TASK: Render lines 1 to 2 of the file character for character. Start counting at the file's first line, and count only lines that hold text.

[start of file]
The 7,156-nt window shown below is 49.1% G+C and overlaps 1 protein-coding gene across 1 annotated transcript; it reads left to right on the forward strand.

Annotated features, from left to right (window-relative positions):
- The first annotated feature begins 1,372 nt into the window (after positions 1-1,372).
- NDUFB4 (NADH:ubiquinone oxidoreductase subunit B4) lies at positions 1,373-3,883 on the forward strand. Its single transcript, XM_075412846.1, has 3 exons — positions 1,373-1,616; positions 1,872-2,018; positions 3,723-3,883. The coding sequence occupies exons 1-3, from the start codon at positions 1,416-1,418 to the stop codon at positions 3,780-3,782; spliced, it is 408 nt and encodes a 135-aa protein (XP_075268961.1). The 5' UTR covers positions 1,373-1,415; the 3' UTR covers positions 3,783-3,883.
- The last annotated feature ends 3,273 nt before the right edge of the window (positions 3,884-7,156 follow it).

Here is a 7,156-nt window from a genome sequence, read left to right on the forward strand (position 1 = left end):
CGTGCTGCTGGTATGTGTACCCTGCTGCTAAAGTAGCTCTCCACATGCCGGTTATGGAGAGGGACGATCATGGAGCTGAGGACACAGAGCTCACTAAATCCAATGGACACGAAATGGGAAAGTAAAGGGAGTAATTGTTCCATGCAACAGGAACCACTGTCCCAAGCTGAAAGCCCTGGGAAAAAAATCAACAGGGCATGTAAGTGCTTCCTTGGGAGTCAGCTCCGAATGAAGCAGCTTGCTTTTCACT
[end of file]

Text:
The 7,156-nt window shown below is 49.1% G+C and overlaps 1 protein-coding gene across 1 annotated transcript; it reads left to right on the forward strand.

Annotated features, from left to right (window-relative positions):